You are extremely popular in the industry. Can you share with us more about yourself and your consulting journey?
Extremely popular or infamous?!
When I am not dreaming of being a pro-gamer YouTuber, I am a marketing consultant. I help brands and business owners get more customers and make more profit using modern marketing. I start a project by diagnosing the client’s business problems. I then devise a strategy aimed to solve those problems and produce the desired results. But a strategy is worthless without implementation, so my job really begins when I start executing the strategy with the client and their team.
I’m a multi-generational marketer. I blend the ‘test, measure, iterate’ style of digital marketing with ‘long-term brand-build’ fundamentals. I built my career in marketing management over 20 years. Prior to consulting, I held client roles at British American Tobacco, L’Oreal, Celcom, XL Axiata and IMU (International Medical University). In addition, I had short stints heading a youth marketing (Filter Group), social media agency (Vocanic) as well as my own sponsorship agency (SponsorCraft).
Large brands are taking back the control of their marketing stunts from the agencies. Do you see this development as healthy to the industry especially here in Malaysia?
Taking back control from the big full-service agencies perhaps, but not necessarily from marketing specialists. I think this is just a natural result of the fact that marketing has become much more complex over the last 10 years. The industry just needs to adapt.
The explosion of digital as a channel as well as its transformative effect on the way businesses operate and interact with customers, means that there are just too many platforms and tools for one single agency to be on top of everything. So this gave rise to a multitude of specialised ‘best in class’ agencies.
However, the proliferation of agencies makes it absolutely vital that clients have top internal talents to manage all the various moving parts in a synergistic strategy. So, there is still a role for top class marketing strategists that have in-depth operational experience of digital and traditional while at the same time enough strategic management experience to not miss the forest for the trees!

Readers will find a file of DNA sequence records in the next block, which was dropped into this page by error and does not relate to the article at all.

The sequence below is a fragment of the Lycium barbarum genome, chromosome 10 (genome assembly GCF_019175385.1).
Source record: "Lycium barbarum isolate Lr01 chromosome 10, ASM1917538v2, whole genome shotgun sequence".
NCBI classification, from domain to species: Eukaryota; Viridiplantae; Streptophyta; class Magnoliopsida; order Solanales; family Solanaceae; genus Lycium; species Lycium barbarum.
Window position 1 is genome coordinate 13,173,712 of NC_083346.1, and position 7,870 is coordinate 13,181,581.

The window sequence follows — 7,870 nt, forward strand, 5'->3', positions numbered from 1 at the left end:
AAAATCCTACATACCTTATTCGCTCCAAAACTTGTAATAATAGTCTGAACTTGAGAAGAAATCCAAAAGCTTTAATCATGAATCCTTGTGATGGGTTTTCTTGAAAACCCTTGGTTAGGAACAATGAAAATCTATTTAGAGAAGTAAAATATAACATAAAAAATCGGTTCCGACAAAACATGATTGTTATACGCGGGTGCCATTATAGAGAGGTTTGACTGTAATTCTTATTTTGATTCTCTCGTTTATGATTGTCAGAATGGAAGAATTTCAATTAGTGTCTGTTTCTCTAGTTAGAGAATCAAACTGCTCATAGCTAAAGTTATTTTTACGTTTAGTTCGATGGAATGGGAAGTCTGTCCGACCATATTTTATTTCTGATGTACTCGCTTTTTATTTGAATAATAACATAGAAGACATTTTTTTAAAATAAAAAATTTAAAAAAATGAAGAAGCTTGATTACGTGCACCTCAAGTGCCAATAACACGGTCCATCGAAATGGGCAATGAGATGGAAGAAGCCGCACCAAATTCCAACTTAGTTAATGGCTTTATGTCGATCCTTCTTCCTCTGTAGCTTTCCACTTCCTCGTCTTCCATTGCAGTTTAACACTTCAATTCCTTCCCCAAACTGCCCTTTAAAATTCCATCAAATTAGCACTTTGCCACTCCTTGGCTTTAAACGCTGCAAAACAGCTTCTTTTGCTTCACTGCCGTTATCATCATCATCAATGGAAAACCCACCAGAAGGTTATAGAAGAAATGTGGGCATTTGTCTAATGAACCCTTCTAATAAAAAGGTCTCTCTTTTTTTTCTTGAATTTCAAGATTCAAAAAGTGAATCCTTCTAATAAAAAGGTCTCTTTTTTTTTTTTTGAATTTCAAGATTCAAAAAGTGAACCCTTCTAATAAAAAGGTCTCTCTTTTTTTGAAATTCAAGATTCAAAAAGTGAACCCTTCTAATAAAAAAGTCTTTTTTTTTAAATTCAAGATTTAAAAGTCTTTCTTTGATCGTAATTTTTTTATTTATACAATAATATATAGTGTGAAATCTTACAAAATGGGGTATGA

That situation creates a war as agencies, consulting companies and even freelancers are fighting for that shrinking market. How do you plan to rise above the noise this year?
Is there a war? I plan to rise above it by not fighting it!
As an independent consultant, I don’t really see myself in competition with the agencies or specialised partners. I’m small and nimble enough to adapt to helping a company in the best way that suits them. I’m not tied to digital or traditional. I’m not tied to selling a particular solution. Typically, my clients use me as a CMO on-demand. They bring me in to help devise and implement solutions by working with their existing teams or building new ones.
If you are a client, how do you pick the right consultant or agency who can help you to reach your marketing goals?
I don’t think there is a magic formula for success. The biggest problem tends to be one of the misaligned expectations. The client may be unrealistic or unclear in terms of what they really want, while the agency may just over-promise or not really understand in the first place.
So, what I always look for in a partner is their capacity to really understand the business and what the real drivers are. Are they asking the right questions? I also appreciate a direct and honest approach. Be clear about what they can and cannot do. Be clear about what they expect from me as a client. Earn my respect by commanding respect at the start.
How do you see the local marketing industry 5 years from now?
This is like a where “do you see yourself in 5 years’ time” interview question! Who the hell knows?! The world is changing too fast to properly predict and if anyone claims they can walk the other way!
However, I am confident that the fundamentals won’t be all that different from now. There will still be clients needing great competent partners to achieve competitive success in an overcrowded market.
Some people say LinkedIn is powerful. They are spending more time on LinkedIn than any other social media channels since a few months ago. Do you think this is a good idea?
LinkedIn is a social network, albeit a business focused one. It’s becoming more and more social in nature as that is what creates stickiness amongst users. And LinkedIn wants active users.